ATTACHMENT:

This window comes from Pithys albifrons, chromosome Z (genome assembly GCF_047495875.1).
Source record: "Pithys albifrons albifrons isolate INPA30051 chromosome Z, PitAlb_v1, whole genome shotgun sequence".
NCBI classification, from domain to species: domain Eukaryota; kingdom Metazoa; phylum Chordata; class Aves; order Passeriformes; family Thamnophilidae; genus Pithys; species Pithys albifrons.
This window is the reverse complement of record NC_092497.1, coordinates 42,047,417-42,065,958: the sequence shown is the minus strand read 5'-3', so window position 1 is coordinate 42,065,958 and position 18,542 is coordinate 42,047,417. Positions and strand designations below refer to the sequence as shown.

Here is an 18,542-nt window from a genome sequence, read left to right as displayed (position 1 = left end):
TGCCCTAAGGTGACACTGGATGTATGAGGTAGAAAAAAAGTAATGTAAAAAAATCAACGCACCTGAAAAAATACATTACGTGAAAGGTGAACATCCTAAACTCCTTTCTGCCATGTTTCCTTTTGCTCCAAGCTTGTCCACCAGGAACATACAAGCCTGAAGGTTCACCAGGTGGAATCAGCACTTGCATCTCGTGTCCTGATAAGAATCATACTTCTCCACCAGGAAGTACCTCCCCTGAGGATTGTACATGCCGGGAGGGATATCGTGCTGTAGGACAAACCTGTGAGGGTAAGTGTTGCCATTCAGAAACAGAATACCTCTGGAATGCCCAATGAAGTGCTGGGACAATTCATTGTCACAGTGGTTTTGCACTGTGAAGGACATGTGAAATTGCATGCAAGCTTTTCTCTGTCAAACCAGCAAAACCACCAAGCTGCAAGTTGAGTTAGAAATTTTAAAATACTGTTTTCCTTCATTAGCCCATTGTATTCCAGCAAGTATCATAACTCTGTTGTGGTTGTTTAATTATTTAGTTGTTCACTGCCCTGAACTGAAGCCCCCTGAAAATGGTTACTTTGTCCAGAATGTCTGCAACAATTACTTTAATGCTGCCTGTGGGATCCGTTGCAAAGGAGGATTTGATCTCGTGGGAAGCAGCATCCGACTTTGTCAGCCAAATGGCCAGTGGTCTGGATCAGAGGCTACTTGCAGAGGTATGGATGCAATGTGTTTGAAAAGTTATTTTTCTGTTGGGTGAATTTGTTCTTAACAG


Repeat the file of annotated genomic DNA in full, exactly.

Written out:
This window comes from Pithys albifrons, chromosome Z (genome assembly GCF_047495875.1).
Source record: "Pithys albifrons albifrons isolate INPA30051 chromosome Z, PitAlb_v1, whole genome shotgun sequence".
NCBI classification, from domain to species: domain Eukaryota; kingdom Metazoa; phylum Chordata; class Aves; order Passeriformes; family Thamnophilidae; genus Pithys; species Pithys albifrons.
This window is the reverse complement of record NC_092497.1, coordinates 42,047,417-42,065,958: the sequence shown is the minus strand read 5'-3', so window position 1 is coordinate 42,065,958 and position 18,542 is coordinate 42,047,417. Positions and strand designations below refer to the sequence as shown.

Here is an 18,542-nt window from a genome sequence, read left to right as displayed (position 1 = left end):
TGCCCTAAGGTGACACTGGATGTATGAGGTAGAAAAAAAGTAATGTAAAAAAATCAACGCACCTGAAAAAATACATTACGTGAAAGGTGAACATCCTAAACTCCTTTCTGCCATGTTTCCTTTTGCTCCAAGCTTGTCCACCAGGAACATACAAGCCTGAAGGTTCACCAGGTGGAATCAGCACTTGCATCTCGTGTCCTGATAAGAATCATACTTCTCCACCAGGAAGTACCTCCCCTGAGGATTGTACATGCCGGGAGGGATATCGTGCTGTAGGACAAACCTGTGAGGGTAAGTGTTGCCATTCAGAAACAGAATACCTCTGGAATGCCCAATGAAGTGCTGGGACAATTCATTGTCACAGTGGTTTTGCACTGTGAAGGACATGTGAAATTGCATGCAAGCTTTTCTCTGTCAAACCAGCAAAACCACCAAGCTGCAAGTTGAGTTAGAAATTTTAAAATACTGTTTTCCTTCATTAGCCCATTGTATTCCAGCAAGTATCATAACTCTGTTGTGGTTGTTTAATTATTTAGTTGTTCACTGCCCTGAACTGAAGCCCCCTGAAAATGGTTACTTTGTCCAGAATGTCTGCAACAATTACTTTAATGCTGCCTGTGGGATCCGTTGCAAAGGAGGATTTGATCTCGTGGGAAGCAGCATCCGACTTTGTCAGCCAAATGGCCAGTGGTCTGGATCAGAGGCTACTTGCAGAGGTATGGATGCAATGTGTTTGAAAAGTTATTTTTCTGTTGGGTGAATTTGTTCTTAACAG